The last column in Table 2 reports the results of an analysis
where each coefficient is constrained to lie between 0 and 100%
and the sum is again required to be 100%. As in the previous
cases, the objective of the analysis was to select a set of
coefficients that minimizes the "unexplained" variation
in returns (i.e., the variance of e_{i}), subject to the
stated constraints. An equivalently goal was to maximize the
associated value of R-squared, subject to the stated constraints.
For this analysis, the presence of inequality constraints (
0<= b_{ij}<= 100% for each i ) required the use of
a quadratic programming algorithm.

The addition of constraints reflecting the fund's actual investment policy causes a slight reduction in the fit of the resulting equation to the data at hand (i.e., a decrease in R-squared to 92.22%). Now, however, the coefficients conform far more closely to the reality of the fund's investment style, making the resulting characterization more likely to provide meaningful results with out-of-sample data.

As Table 2 shows, the analysis suggests that the fund traditionally invests so as to obtain returns similar to those achievable with a portfolio with roughly 70% invested in a market-representative portfolio of value stocks and 30% in a market-representative portfolio of small stocks. During the period investigated, over 92% of the month-to-month variation in the return on the fund could be explained by the concurrent variation in the return on this particular mix of value and small stocks.

The use of quadratic programming for the purpose of
determining a fund's exposures to changes in the returns of major
asset classes is termed *style analysis* (see Sharpe[1988]). The goal is to find the
"best" set of asset class exposures (b_{ij}
values) that totals to 100% and conforms with rudimentary
information concerning the fund's policies (typically, no net
short positions in any asset class; for funds known to employ
short positions, other bounds may be invoked).. In this context,
the best such set of exposures is the one for which the the
variance of e_{i} is the least.

Rearranging Equation (1):

The term on the left can be interpreted as the difference between the return on the fund (the first term on the right) and that of a passive portfolio with the same style (shown by sum of the terms in the brackets). The goal of style analysis is to select the style (set of asset class exposures) that minimizes the variance of this difference. Such a difference can be termed the fund's "tracking error" and its variance the fund's "tracking variance".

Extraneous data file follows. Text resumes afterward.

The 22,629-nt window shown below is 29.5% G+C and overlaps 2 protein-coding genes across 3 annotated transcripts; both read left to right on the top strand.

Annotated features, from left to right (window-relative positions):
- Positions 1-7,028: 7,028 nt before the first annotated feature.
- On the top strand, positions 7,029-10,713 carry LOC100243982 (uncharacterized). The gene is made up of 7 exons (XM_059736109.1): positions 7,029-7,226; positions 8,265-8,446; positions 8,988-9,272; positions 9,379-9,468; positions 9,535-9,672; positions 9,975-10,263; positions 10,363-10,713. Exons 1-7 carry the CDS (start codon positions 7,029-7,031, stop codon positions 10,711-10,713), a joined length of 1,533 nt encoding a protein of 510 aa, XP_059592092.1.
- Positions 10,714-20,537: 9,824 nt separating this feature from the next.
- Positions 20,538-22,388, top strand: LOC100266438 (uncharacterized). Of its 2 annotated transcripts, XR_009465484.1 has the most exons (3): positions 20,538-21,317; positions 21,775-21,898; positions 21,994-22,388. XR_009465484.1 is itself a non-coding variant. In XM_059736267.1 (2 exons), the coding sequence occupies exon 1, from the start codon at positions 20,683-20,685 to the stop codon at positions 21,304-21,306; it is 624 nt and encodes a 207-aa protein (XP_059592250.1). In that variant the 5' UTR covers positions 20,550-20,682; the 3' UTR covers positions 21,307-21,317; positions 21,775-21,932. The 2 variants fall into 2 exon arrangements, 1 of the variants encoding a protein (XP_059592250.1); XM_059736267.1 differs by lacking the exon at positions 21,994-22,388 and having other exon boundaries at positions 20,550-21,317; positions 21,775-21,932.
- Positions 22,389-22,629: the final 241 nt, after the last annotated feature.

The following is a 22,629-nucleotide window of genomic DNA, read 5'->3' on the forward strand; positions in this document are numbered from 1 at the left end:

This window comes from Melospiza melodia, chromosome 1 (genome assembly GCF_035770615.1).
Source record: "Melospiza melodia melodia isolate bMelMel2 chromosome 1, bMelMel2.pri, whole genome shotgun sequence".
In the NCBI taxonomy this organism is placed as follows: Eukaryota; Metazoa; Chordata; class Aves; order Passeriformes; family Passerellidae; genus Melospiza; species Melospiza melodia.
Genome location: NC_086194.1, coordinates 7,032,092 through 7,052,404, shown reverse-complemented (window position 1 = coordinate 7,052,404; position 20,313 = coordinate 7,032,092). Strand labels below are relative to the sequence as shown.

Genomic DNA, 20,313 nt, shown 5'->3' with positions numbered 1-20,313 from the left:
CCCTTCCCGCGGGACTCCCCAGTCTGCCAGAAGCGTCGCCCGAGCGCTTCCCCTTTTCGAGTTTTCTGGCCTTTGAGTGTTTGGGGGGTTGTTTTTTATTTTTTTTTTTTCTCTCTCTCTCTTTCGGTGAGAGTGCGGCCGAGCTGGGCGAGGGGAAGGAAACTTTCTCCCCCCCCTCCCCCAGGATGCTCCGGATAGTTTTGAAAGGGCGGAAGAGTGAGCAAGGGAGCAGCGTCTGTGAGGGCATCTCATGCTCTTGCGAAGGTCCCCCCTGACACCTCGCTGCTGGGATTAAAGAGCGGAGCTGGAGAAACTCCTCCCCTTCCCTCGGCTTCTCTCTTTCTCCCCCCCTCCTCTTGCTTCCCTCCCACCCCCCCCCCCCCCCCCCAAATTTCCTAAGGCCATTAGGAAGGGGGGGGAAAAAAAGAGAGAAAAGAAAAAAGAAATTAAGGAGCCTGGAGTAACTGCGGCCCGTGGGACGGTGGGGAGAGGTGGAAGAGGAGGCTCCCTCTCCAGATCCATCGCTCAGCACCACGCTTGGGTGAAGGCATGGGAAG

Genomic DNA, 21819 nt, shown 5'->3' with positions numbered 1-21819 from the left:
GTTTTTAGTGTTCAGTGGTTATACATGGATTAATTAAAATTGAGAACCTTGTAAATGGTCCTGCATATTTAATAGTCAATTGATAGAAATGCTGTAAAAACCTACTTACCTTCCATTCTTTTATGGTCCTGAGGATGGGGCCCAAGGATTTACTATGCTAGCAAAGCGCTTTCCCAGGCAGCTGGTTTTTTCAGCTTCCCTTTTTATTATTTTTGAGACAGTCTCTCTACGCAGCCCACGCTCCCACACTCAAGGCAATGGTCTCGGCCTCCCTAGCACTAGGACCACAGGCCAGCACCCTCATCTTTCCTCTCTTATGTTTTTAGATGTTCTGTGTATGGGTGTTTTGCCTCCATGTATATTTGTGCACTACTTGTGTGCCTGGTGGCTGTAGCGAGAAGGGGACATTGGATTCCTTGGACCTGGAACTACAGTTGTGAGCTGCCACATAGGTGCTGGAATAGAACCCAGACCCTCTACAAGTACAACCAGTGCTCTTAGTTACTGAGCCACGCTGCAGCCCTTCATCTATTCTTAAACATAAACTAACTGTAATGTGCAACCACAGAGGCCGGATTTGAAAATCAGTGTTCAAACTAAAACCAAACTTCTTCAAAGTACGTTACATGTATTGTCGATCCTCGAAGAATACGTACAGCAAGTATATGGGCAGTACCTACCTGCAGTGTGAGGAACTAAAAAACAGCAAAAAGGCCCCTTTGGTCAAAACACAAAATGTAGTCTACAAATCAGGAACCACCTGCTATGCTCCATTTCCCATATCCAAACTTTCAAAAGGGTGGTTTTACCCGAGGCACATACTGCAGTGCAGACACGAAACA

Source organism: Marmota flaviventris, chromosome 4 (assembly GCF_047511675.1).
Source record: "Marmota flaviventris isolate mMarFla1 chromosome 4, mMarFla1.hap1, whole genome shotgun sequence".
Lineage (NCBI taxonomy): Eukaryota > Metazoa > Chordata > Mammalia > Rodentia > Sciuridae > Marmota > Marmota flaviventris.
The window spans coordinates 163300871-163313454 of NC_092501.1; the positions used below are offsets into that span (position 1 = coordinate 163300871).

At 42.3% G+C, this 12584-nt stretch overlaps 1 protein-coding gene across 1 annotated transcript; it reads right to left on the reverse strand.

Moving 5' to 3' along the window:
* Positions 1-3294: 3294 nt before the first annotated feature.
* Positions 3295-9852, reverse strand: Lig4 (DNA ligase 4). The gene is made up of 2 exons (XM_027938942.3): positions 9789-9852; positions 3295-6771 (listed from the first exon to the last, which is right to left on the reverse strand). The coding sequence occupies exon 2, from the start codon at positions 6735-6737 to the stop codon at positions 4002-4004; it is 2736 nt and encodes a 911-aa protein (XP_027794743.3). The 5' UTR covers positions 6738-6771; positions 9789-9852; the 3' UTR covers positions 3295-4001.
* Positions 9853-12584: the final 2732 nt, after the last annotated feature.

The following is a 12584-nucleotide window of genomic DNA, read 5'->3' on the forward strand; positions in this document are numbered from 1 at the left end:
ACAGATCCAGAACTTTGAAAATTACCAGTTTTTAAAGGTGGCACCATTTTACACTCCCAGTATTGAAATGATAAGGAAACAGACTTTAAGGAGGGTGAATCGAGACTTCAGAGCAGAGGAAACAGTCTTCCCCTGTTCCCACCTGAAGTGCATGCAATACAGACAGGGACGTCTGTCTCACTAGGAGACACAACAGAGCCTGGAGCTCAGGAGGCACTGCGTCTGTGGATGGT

Note that the objective of such an analysis is not to minimize either the average value of this difference or the sum of the squared differences. Thus the method is not designed to find a style that "makes the fund look bad" (or good). Rather, the goal is to infer as much as possible about the fund's exposures to variations in the returns of the asset classes during the period studied.

We have noted that a quadratic programming algorithm must be used for such an analysis. For an exact solution, one can implement Markowitz' critical line method1(see Markowitz [1987]). This study uses the simpler gradient method described in Sharpe [1987]. Although in principle the latter produces only an approximate solution, differences between the results obtained with the two methods prove to be of no practical importance in this application.

Figure 3 provides a graphical summary of the results shown in
the final column of Table 2. The bar chart indicates the
estimated style of the fund, and the pie chart the associated
R-squared value. In the latter the R-squared value is identified
as attributable to the fund's *style* and the remainder (1
- R-squared) to *selection*.